The series begins with the stories of 20 men described by the US authorities as part of the “Dirty Thirty,” seized crossing from Afghanistan to Pakistan in December 2001, who are mostly regarded as having been bodyguards for Osama bin Laden, even though there is copious evidence that these allegations were produced by a number of prisoners who were tortured — including Mohammed al-Qahtani, for whom Guantánamo’s version of the CIA’s torture program was devised in the fall of 2002, and approved by then-defense secretary Donald Rumsfeld.
Many of the 176 men who were still in Guantánamo at the time of writing were rounded up for the substantial bounty payments (averaging $5000 a head) that were paid by the US military for “al-Qaeda and Taliban suspects,” and, given that 596 men have already been released, it should be profoundly troubling that the majority of the men still held were either foot soldiers in an inter-Muslim civil war that had nothing to do with al-Qaeda or the 9/11 attacks, or civilians still struggling to establish their innocence.
Readers will also encounter many stories of brutality and torture in these accounts, but, I believe, few stories of genuine terrorists, and should bear in mind that, as advised by President Obama’s interagency Guantánamo Review Task Force, only 34 of the remaining 176 men are to be put forward for trials, although 48 others are to be held indefinitely without charge or trial (because they are regarded as too dangerous to release, even though there is insufficient evidence to put them on trial), and 92 others are to be released.
One other man, Ali Hamza al-Bahlul, is serving a life sentence in isolation after being convicted in a one-sided trial by Military Commission in November 2008, in which he refused to mount a defense, and another — Ibrahim al-Qosi, a cook in an al-Qaeda compound — is waiting to hear how much longer he will be imprisoned after accepting a plea deal in his trial by Military Commission in July. Another prisoner, Ahmed Khalfan Ghailani (not included here) was transferred to New York in May 2009 to face a federal court trial for his alleged involvement in the 1998 African embassy bombings. His trial is scheduled to begin in the near future.
58 of the men approved for release (or for “transfer,” to use the Obama administration’s language, learned carefully from the Bush administration) are Yemenis, whose release was halted in January. After the capture of the failed Christmas Day plane bomber Umar Farouk Abdulmutallab, a Nigerian who was reportedly recruited in Yemen, President Obama capitulated to unprincipled criticism and issued a moratorium on any further releases to Yemen that appears to have no end date, and that clearly constitutes “guilt by nationality.”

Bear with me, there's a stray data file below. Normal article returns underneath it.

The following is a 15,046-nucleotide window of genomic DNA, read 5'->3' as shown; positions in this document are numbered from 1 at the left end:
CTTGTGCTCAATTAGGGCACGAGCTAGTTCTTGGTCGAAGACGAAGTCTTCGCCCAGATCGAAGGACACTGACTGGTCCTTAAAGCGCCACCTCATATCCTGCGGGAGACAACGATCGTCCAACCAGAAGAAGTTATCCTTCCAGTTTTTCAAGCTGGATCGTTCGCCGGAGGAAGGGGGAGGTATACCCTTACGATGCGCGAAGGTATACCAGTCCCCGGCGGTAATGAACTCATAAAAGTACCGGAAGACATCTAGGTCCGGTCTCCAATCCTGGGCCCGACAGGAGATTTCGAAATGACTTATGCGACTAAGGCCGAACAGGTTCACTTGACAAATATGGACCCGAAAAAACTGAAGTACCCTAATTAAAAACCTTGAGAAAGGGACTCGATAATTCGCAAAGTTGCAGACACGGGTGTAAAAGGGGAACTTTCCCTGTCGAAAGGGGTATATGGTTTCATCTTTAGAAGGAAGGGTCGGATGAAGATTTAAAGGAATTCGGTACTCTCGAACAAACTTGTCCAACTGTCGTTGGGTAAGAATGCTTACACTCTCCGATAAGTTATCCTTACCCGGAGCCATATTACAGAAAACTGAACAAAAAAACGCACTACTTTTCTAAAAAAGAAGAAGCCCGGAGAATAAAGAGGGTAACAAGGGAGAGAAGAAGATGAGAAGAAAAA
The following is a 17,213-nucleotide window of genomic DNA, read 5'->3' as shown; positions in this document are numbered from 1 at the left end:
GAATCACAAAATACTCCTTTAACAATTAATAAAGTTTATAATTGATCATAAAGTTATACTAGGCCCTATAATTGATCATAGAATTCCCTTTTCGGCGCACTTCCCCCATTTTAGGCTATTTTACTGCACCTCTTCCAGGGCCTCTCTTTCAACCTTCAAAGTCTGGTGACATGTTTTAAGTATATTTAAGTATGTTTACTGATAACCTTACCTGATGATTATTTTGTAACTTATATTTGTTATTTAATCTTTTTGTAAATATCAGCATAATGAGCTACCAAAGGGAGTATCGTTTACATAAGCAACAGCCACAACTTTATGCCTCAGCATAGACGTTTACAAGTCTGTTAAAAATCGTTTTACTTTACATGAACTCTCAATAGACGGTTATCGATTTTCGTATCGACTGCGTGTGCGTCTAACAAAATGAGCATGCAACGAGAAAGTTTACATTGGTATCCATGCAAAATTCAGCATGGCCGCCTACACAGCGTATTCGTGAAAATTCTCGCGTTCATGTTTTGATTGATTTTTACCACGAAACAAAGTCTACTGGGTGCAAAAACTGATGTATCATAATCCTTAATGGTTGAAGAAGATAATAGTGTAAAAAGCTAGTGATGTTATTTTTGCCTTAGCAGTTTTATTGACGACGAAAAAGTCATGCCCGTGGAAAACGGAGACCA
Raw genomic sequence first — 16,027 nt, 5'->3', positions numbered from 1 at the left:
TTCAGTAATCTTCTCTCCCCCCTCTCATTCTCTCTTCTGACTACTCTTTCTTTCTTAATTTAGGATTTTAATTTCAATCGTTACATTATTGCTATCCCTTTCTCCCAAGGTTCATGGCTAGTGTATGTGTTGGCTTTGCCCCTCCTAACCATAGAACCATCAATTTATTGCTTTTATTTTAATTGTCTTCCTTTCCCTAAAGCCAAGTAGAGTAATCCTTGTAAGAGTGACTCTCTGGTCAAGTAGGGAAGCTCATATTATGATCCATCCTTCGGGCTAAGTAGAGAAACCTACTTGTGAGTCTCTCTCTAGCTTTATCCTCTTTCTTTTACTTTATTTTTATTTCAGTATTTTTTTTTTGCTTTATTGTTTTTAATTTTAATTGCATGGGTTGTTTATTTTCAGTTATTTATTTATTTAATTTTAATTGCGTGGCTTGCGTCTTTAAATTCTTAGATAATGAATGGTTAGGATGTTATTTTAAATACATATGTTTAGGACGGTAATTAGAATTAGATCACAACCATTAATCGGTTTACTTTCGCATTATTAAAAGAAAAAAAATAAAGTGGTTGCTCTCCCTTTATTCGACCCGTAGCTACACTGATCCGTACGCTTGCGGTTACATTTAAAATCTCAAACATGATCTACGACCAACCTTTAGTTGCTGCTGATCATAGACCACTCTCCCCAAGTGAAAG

I find it interesting to speculate on which of the Yemenis have been cleared (and who are the 31 Yemenis recommended for trials or for indefinite detention), as this information has not been made publicly available by the Obama administration, but more generally I’m interested to hear whether readers can figure out, from these articles, why the administration believes that there is a good reason to either charge or to continue holding 82 of these men, as it has never seemed plausible to me that there are 82 men in Guantánamo who pose what might be described as “a clear and present danger.”
The lists also contain references to the prisoners’ ongoing habeas corpus petitions in the US District Court in Washington D.C., where the prisoners have won 38 cases and the government has won only 16. Much of what has been confirmed about unacceptable evidence based on statements made by the prisoners themselves (under torture or duress) or by unreliable witnesses in Guantánamo or in other “War on Terror” prisons (who were subjected to torture, duress, or, in a few cases, the promise of better living conditions), has come from these proceedings, and it is disappointing that, at the time of writing, 12 of the 38 men who have won their petitions are still held.
In addition, it is no less disappointing that the majority of those who have lost their petitions were nothing more than low-level Taliban foot soldiers (and, in two cases, a medic and a cook), whose ongoing detention, on an apparently legal basis, is not a validation of the habeas process, but is, rather, an indictment of the unjust basis for holding “War on Terror” prisoners — neither as criminal suspects, not as prisoners of war — that was conceived by the Bush administration, and that has been largely preserved under President Obama.
Andy Worthington is the author of The Guantánamo Files: The Stories of the 774 Detainees in America’s Illegal Prison (published by Pluto Press, distributed by Macmillan in the US, and available from Amazon — click on the following for the US and the UK) and of two other books: Stonehenge: Celebration and Subversion and The Battle of the Beanfield. To receive new articles in your inbox, please subscribe to my RSS feed (and I can also be found on Facebook and Twitter). Also see my definitive Guantánamo prisoner list, updated in July 2010, details about the new documentary film, “Outside the Law: Stories from Guantánamo” (co-directed by Polly Nash and Andy Worthington, currently on tour in the UK, and available on DVD here), and my definitive Guantánamo habeas list, and, if you appreciate my work, feel free to make a donation.